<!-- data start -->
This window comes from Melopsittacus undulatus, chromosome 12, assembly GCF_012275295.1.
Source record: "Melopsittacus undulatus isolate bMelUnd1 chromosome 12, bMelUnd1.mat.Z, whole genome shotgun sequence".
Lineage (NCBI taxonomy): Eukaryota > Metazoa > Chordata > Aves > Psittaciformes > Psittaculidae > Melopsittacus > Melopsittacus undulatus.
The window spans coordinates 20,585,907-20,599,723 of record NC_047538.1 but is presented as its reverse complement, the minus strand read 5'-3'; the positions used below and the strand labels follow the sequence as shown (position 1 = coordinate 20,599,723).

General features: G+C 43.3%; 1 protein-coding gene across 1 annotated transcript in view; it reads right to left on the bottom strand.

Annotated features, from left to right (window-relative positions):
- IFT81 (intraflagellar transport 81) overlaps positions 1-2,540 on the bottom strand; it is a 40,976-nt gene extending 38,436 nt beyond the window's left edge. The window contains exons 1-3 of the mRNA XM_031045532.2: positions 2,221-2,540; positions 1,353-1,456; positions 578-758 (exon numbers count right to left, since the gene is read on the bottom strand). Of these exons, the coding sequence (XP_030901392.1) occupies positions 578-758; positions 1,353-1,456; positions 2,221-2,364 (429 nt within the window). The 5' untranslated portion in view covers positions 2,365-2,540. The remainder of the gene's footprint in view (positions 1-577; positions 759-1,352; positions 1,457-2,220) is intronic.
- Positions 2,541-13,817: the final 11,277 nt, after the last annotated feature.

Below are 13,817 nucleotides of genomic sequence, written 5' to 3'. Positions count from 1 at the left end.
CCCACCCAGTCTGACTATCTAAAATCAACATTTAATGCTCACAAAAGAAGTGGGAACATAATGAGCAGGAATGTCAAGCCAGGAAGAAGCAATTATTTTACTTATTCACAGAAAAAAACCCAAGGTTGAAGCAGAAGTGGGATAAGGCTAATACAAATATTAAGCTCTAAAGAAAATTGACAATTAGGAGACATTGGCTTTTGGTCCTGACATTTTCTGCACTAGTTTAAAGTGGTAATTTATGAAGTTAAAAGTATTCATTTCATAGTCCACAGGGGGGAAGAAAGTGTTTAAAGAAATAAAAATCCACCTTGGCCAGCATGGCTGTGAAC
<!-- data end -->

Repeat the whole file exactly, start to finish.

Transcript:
This window comes from Melopsittacus undulatus, chromosome 12, assembly GCF_012275295.1.
Source record: "Melopsittacus undulatus isolate bMelUnd1 chromosome 12, bMelUnd1.mat.Z, whole genome shotgun sequence".
Lineage (NCBI taxonomy): Eukaryota > Metazoa > Chordata > Aves > Psittaciformes > Psittaculidae > Melopsittacus > Melopsittacus undulatus.
The window spans coordinates 20,585,907-20,599,723 of record NC_047538.1 but is presented as its reverse complement, the minus strand read 5'-3'; the positions used below and the strand labels follow the sequence as shown (position 1 = coordinate 20,599,723).

General features: G+C 43.3%; 1 protein-coding gene across 1 annotated transcript in view; it reads right to left on the bottom strand.

Annotated features, from left to right (window-relative positions):
- IFT81 (intraflagellar transport 81) overlaps positions 1-2,540 on the bottom strand; it is a 40,976-nt gene extending 38,436 nt beyond the window's left edge. The window contains exons 1-3 of the mRNA XM_031045532.2: positions 2,221-2,540; positions 1,353-1,456; positions 578-758 (exon numbers count right to left, since the gene is read on the bottom strand). Of these exons, the coding sequence (XP_030901392.1) occupies positions 578-758; positions 1,353-1,456; positions 2,221-2,364 (429 nt within the window). The 5' untranslated portion in view covers positions 2,365-2,540. The remainder of the gene's footprint in view (positions 1-577; positions 759-1,352; positions 1,457-2,220) is intronic.
- Positions 2,541-13,817: the final 11,277 nt, after the last annotated feature.

Below are 13,817 nucleotides of genomic sequence, written 5' to 3'. Positions count from 1 at the left end.
CCCACCCAGTCTGACTATCTAAAATCAACATTTAATGCTCACAAAAGAAGTGGGAACATAATGAGCAGGAATGTCAAGCCAGGAAGAAGCAATTATTTTACTTATTCACAGAAAAAAACCCAAGGTTGAAGCAGAAGTGGGATAAGGCTAATACAAATATTAAGCTCTAAAGAAAATTGACAATTAGGAGACATTGGCTTTTGGTCCTGACATTTTCTGCACTAGTTTAAAGTGGTAATTTATGAAGTTAAAAGTATTCATTTCATAGTCCACAGGGGGGAAGAAAGTGTTTAAAGAAATAAAAATCCACCTTGGCCAGCATGGCTGTGAAC